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Former casino in disrepair while bankruptcy case continues

VICKSBURG — More than nine months after the Grand Station Casino closed amid bankruptcy, the property near Vicksburg’s City Front is in disrepair as several issues are settled in court.

In October, U.S. Bankruptcy Judge Neil P. Olack awarded the casino to M Street Inc. after it bid $400,000 for the 36,000-square-foot facility in a Chapter 11 proceeding.

The casino closed March 28 and laid off 230 workers.

The sale was expected to close within in a month, but disputes over insurance, property taxes and the vessel’s condition prompted Olack to convert the case to a Chapter 7 liquidation case, leaving the property in limbo.

Last Friday, the drawn-out case plodded along, as lawyers for its former owners were questioned under oath by a major creditor about money owed by the group that ran the adjacent hotel.

State regulators say the closed casino and hotel is far from being licensed to operate as a casino in Mississippi.

“It will not be licensed by the Gaming Commission until the case works itself out in the bankruptcy court and a new applicant comes forward,” Mississippi Gaming Commission deputy director Jay McDaniel said.

Meanwhile, what’s left of a nearby structure, that was razed about 15 months ago, adds to the blight of the area.

The structure built in 1907, was vacated in 2005 and demolished in 2011. It was once known as the Lassiter Grocery Building and later housed Surplus City USA.

Its owner, Malcolm Carson, has sold bricks and scrap from the site since much of it came down a year ago. A mound of bricks remains in the middle of the old store.

Victor Gray-Lewis, the city’s buildings and inspections chief, predicted his department may step up reviews to both sites.

“Carson is supposed to be clearing all of it up, selling the bricks,” Gray-Lewis said. “It would be good for Vicksburg if it was all completed.”

Court papers filed in the Grand Station case show confusion on both sides in the court-approved transfer.

Electricity to the vessel was apparently cut on Nov. 12. In court briefs Bally Gaming, the casino’s most significant creditor, and M Street say they were not informed about the issue.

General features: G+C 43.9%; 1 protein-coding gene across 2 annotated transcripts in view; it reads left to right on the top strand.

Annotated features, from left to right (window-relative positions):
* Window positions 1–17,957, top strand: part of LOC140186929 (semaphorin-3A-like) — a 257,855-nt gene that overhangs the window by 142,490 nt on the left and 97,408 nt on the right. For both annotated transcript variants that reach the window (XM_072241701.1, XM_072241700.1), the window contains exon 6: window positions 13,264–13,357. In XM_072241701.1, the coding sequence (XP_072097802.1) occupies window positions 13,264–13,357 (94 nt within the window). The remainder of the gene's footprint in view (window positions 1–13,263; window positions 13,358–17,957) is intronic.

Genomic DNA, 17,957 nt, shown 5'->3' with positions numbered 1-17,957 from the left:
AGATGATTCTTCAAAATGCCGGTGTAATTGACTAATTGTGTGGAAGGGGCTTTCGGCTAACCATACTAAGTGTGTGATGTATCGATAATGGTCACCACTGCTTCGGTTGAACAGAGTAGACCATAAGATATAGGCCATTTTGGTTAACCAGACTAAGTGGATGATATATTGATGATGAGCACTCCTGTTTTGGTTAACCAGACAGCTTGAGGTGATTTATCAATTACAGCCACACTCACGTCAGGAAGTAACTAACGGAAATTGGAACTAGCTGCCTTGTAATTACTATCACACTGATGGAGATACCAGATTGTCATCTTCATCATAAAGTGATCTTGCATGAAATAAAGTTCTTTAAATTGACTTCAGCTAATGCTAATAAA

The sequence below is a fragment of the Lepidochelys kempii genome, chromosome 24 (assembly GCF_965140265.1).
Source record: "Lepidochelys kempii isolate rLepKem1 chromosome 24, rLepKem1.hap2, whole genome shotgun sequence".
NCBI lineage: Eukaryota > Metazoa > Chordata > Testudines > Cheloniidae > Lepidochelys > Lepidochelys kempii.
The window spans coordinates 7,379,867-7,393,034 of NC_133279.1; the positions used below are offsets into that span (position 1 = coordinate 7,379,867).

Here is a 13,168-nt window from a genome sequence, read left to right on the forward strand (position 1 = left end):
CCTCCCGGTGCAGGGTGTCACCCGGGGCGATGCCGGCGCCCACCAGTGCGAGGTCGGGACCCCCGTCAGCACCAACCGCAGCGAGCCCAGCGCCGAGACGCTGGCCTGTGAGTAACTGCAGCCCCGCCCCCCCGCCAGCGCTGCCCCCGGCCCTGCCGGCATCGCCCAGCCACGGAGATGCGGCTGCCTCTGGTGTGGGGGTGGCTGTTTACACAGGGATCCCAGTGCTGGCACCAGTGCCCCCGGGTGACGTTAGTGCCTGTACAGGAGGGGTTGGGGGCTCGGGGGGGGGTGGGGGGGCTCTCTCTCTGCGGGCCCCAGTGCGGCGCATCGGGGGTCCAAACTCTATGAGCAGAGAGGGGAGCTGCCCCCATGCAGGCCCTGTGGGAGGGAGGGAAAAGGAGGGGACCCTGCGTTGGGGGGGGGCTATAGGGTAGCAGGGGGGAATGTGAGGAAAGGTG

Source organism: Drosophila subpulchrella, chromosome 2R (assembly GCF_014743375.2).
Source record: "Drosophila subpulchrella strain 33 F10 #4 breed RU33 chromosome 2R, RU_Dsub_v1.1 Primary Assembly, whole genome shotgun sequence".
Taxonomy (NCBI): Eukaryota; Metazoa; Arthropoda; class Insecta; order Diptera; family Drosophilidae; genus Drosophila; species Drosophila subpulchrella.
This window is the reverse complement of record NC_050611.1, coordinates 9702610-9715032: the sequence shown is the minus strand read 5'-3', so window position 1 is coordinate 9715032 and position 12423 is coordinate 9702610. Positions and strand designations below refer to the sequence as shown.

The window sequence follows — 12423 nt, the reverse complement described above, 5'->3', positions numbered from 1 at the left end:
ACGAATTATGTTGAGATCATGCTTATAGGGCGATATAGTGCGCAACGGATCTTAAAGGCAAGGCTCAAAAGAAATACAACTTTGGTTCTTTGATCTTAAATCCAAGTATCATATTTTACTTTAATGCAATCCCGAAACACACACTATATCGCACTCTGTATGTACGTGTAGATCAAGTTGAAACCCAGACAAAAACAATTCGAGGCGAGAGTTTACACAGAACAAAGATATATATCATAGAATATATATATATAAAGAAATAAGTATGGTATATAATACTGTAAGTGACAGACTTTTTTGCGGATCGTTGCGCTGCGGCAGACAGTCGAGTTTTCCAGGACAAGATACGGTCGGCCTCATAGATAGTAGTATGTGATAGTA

Pumps near and on the vessel that regulate water level in the cofferdam in which it sits were rendered inoperable by the power loss, prompting questions by M Street over the property’s condition.

M Street told the court in November only a full inspection of the property will help them determine the firm’s interest in finishing the sale.

On Nov. 30, Olack signed an order “allowing for a prompt and orderly liquidation” of assets to satisfy claims made against Delta, the former owners.

The day before the sale was to close, Delta moved to abandon the vessel to Bally, which had filed before the casino closed to the public to foreclose on assets related to a $3 million loan. Delta told the court M Street had “buyer’s remorse” and wanted to walk away from the transaction.

In December, the court appointed Stephen Smith as a trustee to oversee the transfer. No specific timetable is laid out to complete a sale, which involves satisfying 132 creditors listed in court documents.

In a creditors meeting Friday in the Warren County Courthouse, counsel for Bally questioned counterparts for Delta before Smith. No officials from M Street attended.

Records concerning about $1.2 million in uncollected accounts receivable from Great Southern Investment Group, which ran the hotel, remain on the boat, said Nicole Andrighetti, an attorney for Delta, during sworn testimony.

She said payroll issues involving 60 food and beverage employees weren’t pursued when the case was in Chapter 11.

From January to March 2012, the employees were paid by Delta, the casino’s overseer, and not the hotel group, as they should have been, Andrighetti said, adding that hotel officials threatened to eliminate those jobs if they were placed under their own payroll system.

The total amount paid wasn’t immediately available, nor was an explanation of $152,000 in “expense reimbursements” to Delta chief J. Michael Caldwell, Andrighetti said.

Proceedings are set to continue March 1, Smith said, adding, “We still have a lot questions.”

The casino opened in 1993 as Harrah’s. A decade later, it was sold to Columbia Sussex, which renamed it Horizon. Tropicana Entertainment, which was part of Columbia Sussex, took over Horizon’s operations and tried unsuccessfully to sell the casino in 2007.

In 2010, Delta bought the casino for $3.25 million in cash plus liabilities, one of which is a lease with the city for 2.95 acres at City Front.



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